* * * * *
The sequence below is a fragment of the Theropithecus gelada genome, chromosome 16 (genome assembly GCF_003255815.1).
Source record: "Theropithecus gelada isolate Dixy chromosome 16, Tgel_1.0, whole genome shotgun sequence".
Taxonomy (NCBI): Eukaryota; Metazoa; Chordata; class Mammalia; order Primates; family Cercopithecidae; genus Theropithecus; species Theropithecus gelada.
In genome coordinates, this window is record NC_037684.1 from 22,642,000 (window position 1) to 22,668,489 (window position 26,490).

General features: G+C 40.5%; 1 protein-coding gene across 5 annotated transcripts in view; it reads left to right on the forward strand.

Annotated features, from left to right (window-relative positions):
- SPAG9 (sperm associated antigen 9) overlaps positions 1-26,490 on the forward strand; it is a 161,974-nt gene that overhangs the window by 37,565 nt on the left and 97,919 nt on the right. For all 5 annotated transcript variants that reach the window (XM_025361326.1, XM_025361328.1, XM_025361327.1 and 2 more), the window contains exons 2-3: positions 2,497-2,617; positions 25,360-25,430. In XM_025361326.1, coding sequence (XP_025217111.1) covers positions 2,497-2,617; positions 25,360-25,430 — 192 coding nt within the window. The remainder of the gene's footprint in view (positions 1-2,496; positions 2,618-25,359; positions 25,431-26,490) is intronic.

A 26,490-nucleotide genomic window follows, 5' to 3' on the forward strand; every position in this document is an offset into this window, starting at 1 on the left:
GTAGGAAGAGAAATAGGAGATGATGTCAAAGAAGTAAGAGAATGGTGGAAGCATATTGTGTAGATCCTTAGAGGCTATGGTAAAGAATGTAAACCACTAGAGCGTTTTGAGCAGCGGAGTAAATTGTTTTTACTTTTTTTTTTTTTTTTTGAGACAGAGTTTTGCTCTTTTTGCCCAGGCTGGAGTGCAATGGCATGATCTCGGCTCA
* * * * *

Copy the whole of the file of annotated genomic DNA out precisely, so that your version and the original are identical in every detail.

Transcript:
The sequence below is a fragment of the Theropithecus gelada genome, chromosome 16 (genome assembly GCF_003255815.1).
Source record: "Theropithecus gelada isolate Dixy chromosome 16, Tgel_1.0, whole genome shotgun sequence".
Taxonomy (NCBI): Eukaryota; Metazoa; Chordata; class Mammalia; order Primates; family Cercopithecidae; genus Theropithecus; species Theropithecus gelada.
In genome coordinates, this window is record NC_037684.1 from 22,642,000 (window position 1) to 22,668,489 (window position 26,490).

General features: G+C 40.5%; 1 protein-coding gene across 5 annotated transcripts in view; it reads left to right on the forward strand.

Annotated features, from left to right (window-relative positions):
- SPAG9 (sperm associated antigen 9) overlaps positions 1-26,490 on the forward strand; it is a 161,974-nt gene that overhangs the window by 37,565 nt on the left and 97,919 nt on the right. For all 5 annotated transcript variants that reach the window (XM_025361326.1, XM_025361328.1, XM_025361327.1 and 2 more), the window contains exons 2-3: positions 2,497-2,617; positions 25,360-25,430. In XM_025361326.1, coding sequence (XP_025217111.1) covers positions 2,497-2,617; positions 25,360-25,430 — 192 coding nt within the window. The remainder of the gene's footprint in view (positions 1-2,496; positions 2,618-25,359; positions 25,431-26,490) is intronic.

A 26,490-nucleotide genomic window follows, 5' to 3' on the forward strand; every position in this document is an offset into this window, starting at 1 on the left:
GTAGGAAGAGAAATAGGAGATGATGTCAAAGAAGTAAGAGAATGGTGGAAGCATATTGTGTAGATCCTTAGAGGCTATGGTAAAGAATGTAAACCACTAGAGCGTTTTGAGCAGCGGAGTAAATTGTTTTTACTTTTTTTTTTTTTTTTTGAGACAGAGTTTTGCTCTTTTTGCCCAGGCTGGAGTGCAATGGCATGATCTCGGCTCA